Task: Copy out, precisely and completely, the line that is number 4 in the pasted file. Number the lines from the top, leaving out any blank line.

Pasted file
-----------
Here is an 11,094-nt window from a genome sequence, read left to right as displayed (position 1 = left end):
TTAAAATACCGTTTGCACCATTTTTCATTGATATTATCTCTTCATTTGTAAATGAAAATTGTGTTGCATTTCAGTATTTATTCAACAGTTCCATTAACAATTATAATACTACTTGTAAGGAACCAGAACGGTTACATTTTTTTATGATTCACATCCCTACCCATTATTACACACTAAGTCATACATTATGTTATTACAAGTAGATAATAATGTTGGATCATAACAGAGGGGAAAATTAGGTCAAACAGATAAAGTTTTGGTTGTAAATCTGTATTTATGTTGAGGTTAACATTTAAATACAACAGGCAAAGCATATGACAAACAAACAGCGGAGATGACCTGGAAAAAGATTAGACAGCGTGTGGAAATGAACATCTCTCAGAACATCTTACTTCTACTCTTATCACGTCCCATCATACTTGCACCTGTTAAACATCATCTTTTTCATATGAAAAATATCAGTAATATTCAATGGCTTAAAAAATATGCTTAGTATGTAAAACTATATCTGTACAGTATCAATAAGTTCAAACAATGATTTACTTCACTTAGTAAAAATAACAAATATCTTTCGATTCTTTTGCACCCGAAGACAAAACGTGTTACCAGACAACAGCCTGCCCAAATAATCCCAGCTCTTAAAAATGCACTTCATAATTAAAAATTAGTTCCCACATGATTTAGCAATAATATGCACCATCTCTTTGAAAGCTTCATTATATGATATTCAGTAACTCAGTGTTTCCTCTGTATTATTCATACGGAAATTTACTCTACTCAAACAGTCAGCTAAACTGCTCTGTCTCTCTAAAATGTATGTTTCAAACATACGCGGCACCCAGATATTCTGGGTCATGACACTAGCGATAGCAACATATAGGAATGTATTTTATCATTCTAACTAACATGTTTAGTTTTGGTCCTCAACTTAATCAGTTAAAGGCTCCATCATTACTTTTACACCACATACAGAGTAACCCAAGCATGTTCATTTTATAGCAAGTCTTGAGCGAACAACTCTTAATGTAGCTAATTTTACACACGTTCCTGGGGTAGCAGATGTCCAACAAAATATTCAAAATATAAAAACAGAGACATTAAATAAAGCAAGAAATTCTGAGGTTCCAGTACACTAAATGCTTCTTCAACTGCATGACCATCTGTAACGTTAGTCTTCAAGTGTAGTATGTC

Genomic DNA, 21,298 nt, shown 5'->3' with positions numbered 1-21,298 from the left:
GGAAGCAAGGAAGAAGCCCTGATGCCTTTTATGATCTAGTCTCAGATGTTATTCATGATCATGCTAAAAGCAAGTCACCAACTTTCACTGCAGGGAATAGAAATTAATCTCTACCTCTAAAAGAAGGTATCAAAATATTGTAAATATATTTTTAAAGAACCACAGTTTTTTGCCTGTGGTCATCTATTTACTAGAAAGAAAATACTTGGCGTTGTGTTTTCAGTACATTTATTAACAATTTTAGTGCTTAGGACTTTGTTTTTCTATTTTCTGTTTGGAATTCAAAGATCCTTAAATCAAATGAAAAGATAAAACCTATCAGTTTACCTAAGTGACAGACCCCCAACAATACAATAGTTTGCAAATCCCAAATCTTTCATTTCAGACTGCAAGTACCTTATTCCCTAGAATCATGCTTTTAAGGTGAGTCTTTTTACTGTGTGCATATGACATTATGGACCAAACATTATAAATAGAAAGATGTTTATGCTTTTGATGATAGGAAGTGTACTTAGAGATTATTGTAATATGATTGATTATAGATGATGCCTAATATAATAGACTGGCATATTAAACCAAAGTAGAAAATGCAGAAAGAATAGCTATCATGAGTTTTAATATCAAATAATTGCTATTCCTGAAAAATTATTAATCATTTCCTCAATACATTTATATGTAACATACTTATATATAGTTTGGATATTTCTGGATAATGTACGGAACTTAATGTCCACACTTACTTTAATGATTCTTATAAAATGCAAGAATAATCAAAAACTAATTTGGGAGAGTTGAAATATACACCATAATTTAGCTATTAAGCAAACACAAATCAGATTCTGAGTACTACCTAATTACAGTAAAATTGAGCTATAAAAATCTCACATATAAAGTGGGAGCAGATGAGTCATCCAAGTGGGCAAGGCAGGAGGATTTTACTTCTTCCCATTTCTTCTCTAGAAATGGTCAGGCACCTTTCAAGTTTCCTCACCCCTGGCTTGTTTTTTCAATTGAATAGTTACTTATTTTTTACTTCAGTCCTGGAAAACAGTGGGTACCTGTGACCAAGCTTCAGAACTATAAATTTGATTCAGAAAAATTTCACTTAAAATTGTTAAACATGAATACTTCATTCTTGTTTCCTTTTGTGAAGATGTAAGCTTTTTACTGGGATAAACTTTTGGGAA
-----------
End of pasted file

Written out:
GGAAGCAAGGAAGAAGCCCTGATGCCTTTTATGATCTAGTCTCAGATGTTATTCATGATCATGCTAAAAGCAAGTCACCAACTTTCACTGCAGGGAATAGAAATTAATCTCTACCTCTAAAAGAAGGTATCAAAATATTGTAAATATATTTTTAAAGAACCACAGTTTTTTGCCTGTGGTCATCTATTTACTAGAAAGAAAATACTTGGCGTTGTGTTTTCAGTACATTTATTAACAATTTTAGTGCTTAGGACTTTGTTTTTCTATTTTCTGTTTGGAATTCAAAGATCCTTAAATCAAATGAAAAGATAAAACCTATCAGTTTACCTAAGTGACAGACCCCCAACAATACAATAGTTTGCAAATCCCAAATCTTTCATTTCAGACTGCAAGTACCTTATTCCCTAGAATCATGCTTTTAAGGTGAGTCTTTTTACTGTGTGCATATGACATTATGGACCAAACATTATAAATAGAAAGATGTTTATGCTTTTGATGATAGGAAGTGTACTTAGAGATTATTGTAATATGATTGATTATAGATGATGCCTAATATAATAGACTGGCATATTAAACCAAAGTAGAAAATGCAGAAAGAATAGCTATCATGAGTTTTAATATCAAATAATTGCTATTCCTGAAAAATTATTAATCATTTCCTCAATACATTTATATGTAACATACTTATATATAGTTTGGATATTTCTGGATAATGTACGGAACTTAATGTCCACACTTACTTTAATGATTCTTATAAAATGCAAGAATAATCAAAAACTAATTTGGGAGAGTTGAAATATACACCATAATTTAGCTATTAAGCAAACACAAATCAGATTCTGAGTACTACCTAATTACAGTAAAATTGAGCTATAAAAATCTCACATATAAAGTGGGAGCAGATGAGTCATCCAAGTGGGCAAGGCAGGAGGATTTTACTTCTTCCCATTTCTTCTCTAGAAATGGTCAGGCACCTTTCAAGTTTCCTCACCCCTGGCTTGTTTTTTCAATTGAATAGTTACTTATTTTTTACTTCAGTCCTGGAAAACAGTGGGTACCTGTGACCAAGCTTCAGAACTATAAATTTGATTCAGAAAAATTTCACTTAAAATTGTTAAACATGAATACTTCATTCTTGTTTCCTTTTGTGAAGATGTAAGCTTTTTACTGGGATAAACTTTTGGGAA